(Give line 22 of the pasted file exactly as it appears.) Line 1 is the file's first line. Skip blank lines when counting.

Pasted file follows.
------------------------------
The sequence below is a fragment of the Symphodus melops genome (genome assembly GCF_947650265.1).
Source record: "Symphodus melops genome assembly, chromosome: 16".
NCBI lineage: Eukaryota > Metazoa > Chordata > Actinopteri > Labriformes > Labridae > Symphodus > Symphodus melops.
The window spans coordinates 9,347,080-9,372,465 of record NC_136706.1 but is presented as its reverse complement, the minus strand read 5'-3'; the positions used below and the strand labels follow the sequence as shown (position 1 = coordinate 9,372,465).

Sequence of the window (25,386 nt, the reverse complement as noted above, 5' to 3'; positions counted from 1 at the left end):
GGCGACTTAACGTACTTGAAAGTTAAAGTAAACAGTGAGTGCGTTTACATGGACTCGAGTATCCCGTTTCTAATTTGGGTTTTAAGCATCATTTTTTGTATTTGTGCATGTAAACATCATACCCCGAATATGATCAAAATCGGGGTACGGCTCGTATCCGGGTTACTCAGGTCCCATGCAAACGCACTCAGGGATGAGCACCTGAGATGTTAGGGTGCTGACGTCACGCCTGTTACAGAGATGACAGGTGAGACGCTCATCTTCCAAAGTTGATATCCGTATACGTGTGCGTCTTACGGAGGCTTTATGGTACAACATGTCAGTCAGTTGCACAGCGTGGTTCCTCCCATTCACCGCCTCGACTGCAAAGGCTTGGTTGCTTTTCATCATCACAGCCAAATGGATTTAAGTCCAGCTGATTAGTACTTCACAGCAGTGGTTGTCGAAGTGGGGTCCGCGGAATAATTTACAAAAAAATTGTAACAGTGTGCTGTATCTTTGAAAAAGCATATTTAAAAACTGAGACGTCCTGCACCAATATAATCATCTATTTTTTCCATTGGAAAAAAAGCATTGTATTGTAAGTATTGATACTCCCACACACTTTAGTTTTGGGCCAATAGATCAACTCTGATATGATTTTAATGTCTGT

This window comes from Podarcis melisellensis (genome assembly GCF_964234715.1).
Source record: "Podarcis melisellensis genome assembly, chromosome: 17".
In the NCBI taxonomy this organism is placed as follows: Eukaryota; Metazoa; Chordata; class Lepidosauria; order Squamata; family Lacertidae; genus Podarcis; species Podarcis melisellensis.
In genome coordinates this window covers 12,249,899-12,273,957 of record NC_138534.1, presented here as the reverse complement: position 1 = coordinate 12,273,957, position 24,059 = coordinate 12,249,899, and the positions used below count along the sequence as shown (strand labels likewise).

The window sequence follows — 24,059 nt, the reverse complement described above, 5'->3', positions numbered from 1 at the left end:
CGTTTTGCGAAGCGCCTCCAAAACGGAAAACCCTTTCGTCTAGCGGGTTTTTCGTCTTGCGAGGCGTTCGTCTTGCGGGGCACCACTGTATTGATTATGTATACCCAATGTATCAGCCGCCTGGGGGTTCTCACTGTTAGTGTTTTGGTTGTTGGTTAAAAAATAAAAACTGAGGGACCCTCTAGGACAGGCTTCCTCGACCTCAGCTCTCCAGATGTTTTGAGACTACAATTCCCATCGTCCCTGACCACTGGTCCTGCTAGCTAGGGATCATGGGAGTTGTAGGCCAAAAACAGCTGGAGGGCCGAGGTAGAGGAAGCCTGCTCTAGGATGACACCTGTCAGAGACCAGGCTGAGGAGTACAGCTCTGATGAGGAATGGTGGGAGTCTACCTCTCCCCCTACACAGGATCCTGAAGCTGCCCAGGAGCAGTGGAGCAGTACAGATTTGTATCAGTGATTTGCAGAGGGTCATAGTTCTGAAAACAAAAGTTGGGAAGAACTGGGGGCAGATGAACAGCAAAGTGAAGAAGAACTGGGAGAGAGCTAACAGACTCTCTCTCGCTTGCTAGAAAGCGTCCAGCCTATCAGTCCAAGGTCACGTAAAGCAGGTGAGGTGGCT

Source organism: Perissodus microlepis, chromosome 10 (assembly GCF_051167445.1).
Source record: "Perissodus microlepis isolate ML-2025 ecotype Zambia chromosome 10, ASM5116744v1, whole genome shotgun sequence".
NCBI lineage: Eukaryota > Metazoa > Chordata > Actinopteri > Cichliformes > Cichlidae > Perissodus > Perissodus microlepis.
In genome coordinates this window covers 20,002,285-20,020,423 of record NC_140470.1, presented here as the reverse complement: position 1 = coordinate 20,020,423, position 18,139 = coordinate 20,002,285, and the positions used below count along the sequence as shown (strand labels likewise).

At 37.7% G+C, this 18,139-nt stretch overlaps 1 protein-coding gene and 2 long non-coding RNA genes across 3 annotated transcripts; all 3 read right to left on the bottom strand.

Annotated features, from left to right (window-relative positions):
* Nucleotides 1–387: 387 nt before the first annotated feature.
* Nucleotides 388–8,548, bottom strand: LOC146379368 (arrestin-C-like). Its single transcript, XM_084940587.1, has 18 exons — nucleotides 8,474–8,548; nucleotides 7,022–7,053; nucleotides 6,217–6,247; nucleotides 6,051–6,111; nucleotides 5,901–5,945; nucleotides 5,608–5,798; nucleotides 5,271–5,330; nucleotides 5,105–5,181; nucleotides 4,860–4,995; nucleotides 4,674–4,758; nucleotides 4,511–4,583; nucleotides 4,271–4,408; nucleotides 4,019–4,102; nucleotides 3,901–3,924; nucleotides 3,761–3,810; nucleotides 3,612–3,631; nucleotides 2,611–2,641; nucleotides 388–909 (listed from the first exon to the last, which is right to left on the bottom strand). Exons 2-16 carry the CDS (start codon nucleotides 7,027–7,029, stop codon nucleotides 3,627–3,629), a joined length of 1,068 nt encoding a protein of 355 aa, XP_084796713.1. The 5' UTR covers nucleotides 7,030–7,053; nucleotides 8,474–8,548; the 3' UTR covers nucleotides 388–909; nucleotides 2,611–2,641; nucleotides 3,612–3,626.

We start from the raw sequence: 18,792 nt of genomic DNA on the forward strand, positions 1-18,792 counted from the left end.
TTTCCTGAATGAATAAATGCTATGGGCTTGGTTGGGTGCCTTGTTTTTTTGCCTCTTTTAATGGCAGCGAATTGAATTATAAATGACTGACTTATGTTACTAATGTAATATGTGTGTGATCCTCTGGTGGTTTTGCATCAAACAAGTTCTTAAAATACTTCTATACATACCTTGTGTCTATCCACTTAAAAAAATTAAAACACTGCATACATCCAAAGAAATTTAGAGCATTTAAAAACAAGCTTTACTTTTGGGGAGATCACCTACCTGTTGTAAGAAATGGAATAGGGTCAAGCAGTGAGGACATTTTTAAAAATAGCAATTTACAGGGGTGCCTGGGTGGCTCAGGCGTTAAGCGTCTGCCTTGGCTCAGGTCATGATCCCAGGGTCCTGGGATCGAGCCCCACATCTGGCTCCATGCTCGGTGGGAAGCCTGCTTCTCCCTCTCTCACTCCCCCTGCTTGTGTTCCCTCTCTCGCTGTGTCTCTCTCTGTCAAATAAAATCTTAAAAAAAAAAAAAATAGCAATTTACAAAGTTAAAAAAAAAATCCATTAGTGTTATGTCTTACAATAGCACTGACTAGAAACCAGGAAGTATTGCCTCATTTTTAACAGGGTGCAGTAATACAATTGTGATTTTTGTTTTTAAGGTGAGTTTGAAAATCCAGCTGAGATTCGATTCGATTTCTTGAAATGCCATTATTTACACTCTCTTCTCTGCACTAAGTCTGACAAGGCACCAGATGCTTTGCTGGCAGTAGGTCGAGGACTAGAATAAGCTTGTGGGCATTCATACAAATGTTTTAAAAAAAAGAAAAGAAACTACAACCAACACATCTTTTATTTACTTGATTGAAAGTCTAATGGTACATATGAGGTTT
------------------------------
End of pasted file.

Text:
TTTCCTGAATGAATAAATGCTATGGGCTTGGTTGGGTGCCTTGTTTTTTTGCCTCTTTTAATGGCAGCGAATTGAATTATAAATGACTGACTTATGTTACTAATGTAATATGTGTGTGATCCTCTGGTGGTTTTGCATCAAACAAGTTCTTAAAATACTTCTATACATACCTTGTGTCTATCCACTTAAAAAAATTAAAACACTGCATACATCCAAAGAAATTTAGAGCATTTAAAAACAAGCTTTACTTTTGGGGAGATCACCTACCTGTTGTAAGAAATGGAATAGGGTCAAGCAGTGAGGACATTTTTAAAAATAGCAATTTACAGGGGTGCCTGGGTGGCTCAGGCGTTAAGCGTCTGCCTTGGCTCAGGTCATGATCCCAGGGTCCTGGGATCGAGCCCCACATCTGGCTCCATGCTCGGTGGGAAGCCTGCTTCTCCCTCTCTCACTCCCCCTGCTTGTGTTCCCTCTCTCGCTGTGTCTCTCTCTGTCAAATAAAATCTTAAAAAAAAAAAAAATAGCAATTTACAAAGTTAAAAAAAAAATCCATTAGTGTTATGTCTTACAATAGCACTGACTAGAAACCAGGAAGTATTGCCTCATTTTTAACAGGGTGCAGTAATACAATTGTGATTTTTGTTTTTAAGGTGAGTTTGAAAATCCAGCTGAGATTCGATTCGATTTCTTGAAATGCCATTATTTACACTCTCTTCTCTGCACTAAGTCTGACAAGGCACCAGATGCTTTGCTGGCAGTAGGTCGAGGACTAGAATAAGCTTGTGGGCATTCATACAAATGTTTTAAAAAAAAGAAAAGAAACTACAACCAACACATCTTTTATTTACTTGATTGAAAGTCTAATGGTACATATGAGGTTT